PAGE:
¶ 9. Rule 9.06 of the Uniform Rules of Circuit and County Court governs how the trial court proceeds if competency is at issue. The rule states in pertinent part:

If before or during trial the court, of its own motion or upon motion of an attorney, has reasonable ground to believe that the defendant is incompetent to stand trial, the court shall order the defendant to submit to a mental examination by some competent psychiatrist selected by the court in accordance with [section] 99–13–11 of the Mississippi Code Annotated of 1972.

After the examination the court shall conduct a hearing to determine if the defendant is competent to stand trial. After hearing all the evidence, the court shall weigh the evidence and make a determination of whether the defendant is competent to stand trial. If the court finds that the defendant is competent to stand trial, then the court shall make the finding a matter of record and the case will then proceed to trial.

URCCC 9.06.

¶ 10. When this Court examines a trial court's determination of competency, our analysis is centered around three questions: (1) did the trial court objectively consider the information it received; (2) should that information reasonably have caused doubt about the defendant's competency; and (3) should that information have “alerted [the trial court] to the possibility that the defendant could neither understand the proceedings, appreciate their significance, nor rationally aid his attorney in his defense?' “ Goff v. State, 14 So.3d 625, 644(¶ 66) (Miss.2009) (internal quotations omitted).

¶ 11. Since no witnesses were called, the trial court relied on Dr. DeVillier's report, as well as Rickman's answers to the court's questions and his demeanor in court, to determine Rickman's competency. The transcript is clear that the trial court found Dr. DeVillier's determination of “Rule Out Schizoaffective” in the diagnosis section of the report to be very persuasive. The trial court interpreted the phrase “Rule Out Schizoaffective” to mean that Dr. DeVillier “ruled out schizo[a]ffective personality disorder or disease.”

¶ 12. Crucially, the term “rule out,” as it relates to a diagnosis, does not mean that the doctor ruled it out. In United States v. Grape, 549 F.3d 591, 593 n. 2 (3d Cir.2008), the court noted:

A “rule-out” diagnosis ․ means there is “evidence that the patient may meet the criteria for that diagnosis, but the doctors need more information to rule it out.” In other words, there is reason to suspect the presence of a “rule-out” psychotic disorder, but the doctor would not be comfortable giving such a diagnosis at that time.

¶ 13. The trial court misinterpreted the term “rule out,” even going so far as to say, “Schizophrenia being a disease that in this court's opinion may have a direct impact and bearing upon the defendant's ability to rationally think and help his attorneys prepare for his case.” Had the term “rule out” in Dr. DeVillier's report been appropriately interpreted, this information reasonably would have caused doubt about Rickman's competency. Additionally, Dr. DeVillier stated in his report multiple times that he doubted Rickman's ability to effectively communicate with his attorneys. This finding combined with the “Rule Out Schizoafffective” diagnosis should have “alerted [the trial court] to the possibility that [Rickman] could neither understand the proceedings, appreciate their significance, nor rationally aid his attorney in his defense [ ].” Goff, 14 So.3d at 644(¶ 66) (internal quotations omitted).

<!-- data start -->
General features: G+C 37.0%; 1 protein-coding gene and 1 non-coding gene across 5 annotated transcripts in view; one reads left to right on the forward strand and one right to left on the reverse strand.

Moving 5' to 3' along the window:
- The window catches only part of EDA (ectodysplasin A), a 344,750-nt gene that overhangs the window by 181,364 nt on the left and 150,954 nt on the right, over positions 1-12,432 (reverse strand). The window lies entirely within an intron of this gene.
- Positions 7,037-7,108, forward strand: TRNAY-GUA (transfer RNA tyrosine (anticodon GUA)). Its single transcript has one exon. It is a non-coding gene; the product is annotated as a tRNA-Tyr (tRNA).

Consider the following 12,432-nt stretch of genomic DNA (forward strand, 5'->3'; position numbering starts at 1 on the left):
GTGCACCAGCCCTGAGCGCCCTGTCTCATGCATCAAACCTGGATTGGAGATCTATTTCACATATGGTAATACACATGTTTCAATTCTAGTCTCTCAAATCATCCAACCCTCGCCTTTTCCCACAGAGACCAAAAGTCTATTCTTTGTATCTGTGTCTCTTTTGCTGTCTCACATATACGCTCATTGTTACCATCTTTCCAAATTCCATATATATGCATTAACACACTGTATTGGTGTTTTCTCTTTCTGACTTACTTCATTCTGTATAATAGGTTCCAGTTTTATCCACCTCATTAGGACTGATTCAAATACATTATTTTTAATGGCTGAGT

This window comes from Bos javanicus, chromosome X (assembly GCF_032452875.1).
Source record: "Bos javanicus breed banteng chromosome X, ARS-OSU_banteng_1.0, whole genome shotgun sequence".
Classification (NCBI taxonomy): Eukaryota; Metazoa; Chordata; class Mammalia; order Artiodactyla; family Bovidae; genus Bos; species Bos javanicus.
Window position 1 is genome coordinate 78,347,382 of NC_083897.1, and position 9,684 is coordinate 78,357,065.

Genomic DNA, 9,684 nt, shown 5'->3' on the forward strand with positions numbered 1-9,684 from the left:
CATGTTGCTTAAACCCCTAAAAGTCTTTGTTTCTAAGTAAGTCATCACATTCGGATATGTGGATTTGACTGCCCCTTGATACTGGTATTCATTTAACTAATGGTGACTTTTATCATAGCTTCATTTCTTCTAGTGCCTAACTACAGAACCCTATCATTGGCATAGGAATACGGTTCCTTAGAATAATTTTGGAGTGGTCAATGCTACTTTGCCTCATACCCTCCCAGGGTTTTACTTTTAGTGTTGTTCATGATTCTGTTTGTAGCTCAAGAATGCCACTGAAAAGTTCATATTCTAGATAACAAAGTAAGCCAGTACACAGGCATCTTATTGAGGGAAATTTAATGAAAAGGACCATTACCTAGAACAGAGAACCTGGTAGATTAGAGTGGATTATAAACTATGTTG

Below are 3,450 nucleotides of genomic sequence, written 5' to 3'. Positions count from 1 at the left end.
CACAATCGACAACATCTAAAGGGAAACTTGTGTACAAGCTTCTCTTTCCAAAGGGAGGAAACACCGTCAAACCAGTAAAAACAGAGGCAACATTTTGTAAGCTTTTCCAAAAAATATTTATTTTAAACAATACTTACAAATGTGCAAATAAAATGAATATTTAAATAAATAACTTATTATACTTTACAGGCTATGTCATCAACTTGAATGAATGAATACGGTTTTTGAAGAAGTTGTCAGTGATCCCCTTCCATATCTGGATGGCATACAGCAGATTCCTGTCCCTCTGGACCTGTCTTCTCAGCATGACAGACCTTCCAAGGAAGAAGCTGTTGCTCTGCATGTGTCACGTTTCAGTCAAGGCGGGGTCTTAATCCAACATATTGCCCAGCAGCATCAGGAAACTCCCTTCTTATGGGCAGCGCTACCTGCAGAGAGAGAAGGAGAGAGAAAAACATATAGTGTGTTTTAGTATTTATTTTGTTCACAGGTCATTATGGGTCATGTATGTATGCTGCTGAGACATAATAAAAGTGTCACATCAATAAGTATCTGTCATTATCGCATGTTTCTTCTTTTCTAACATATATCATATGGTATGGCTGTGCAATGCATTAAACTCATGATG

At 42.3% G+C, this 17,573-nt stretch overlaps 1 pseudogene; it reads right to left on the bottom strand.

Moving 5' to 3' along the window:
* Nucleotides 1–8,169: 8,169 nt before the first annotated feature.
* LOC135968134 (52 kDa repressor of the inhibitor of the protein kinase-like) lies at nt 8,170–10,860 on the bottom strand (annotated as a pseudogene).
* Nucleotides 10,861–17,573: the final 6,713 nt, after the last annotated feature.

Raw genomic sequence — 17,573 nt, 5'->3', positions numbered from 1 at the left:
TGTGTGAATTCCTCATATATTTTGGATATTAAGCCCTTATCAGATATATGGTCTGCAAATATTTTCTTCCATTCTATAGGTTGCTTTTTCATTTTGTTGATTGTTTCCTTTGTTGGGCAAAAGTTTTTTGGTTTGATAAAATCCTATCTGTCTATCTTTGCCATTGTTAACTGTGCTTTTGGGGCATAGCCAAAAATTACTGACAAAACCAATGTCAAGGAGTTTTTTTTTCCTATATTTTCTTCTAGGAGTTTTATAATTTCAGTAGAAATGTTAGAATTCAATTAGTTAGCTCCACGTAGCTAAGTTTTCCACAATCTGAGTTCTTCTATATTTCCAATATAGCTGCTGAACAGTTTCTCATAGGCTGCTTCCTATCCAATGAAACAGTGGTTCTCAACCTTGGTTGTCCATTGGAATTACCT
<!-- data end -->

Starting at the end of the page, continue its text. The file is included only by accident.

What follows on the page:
¶ 14. Rule 9.06 mandates that a competency hearing occur “before or during the trial[.]” See also Coleman v. State, 2009–CT–01350–SCT (¶ 18), 2013 WL 3067576, at *6 (Miss. Oct. 23, 2013) (“A retrospective competency hearing is not mentioned or even suggested by Rule 9.06[.] ․ Thus, such an innovation should not be condoned by this Court. It is neither prudent nor permissible for our trial courts, in their implementation of Rule 9.06, to deny a timely hearing on the accused person's mental competence to stand trial, to proceed to trial, and then attempt later to remediate the omission by conducting an extremely untimely mental competency hearing.”) Because Rule 9.06 does not contemplate a retrospective competency hearing, Rickman must be granted a new competency hearing. If the court determines him to be competent, the court should proceed with a new trial.

¶ 15. Therefore, we reverse the trial court's ruling and vacate the conviction. We remand this case for a new competency hearing, and if the trial court finds Rickman competent, a new trial.


LEE, C.J., for the Court: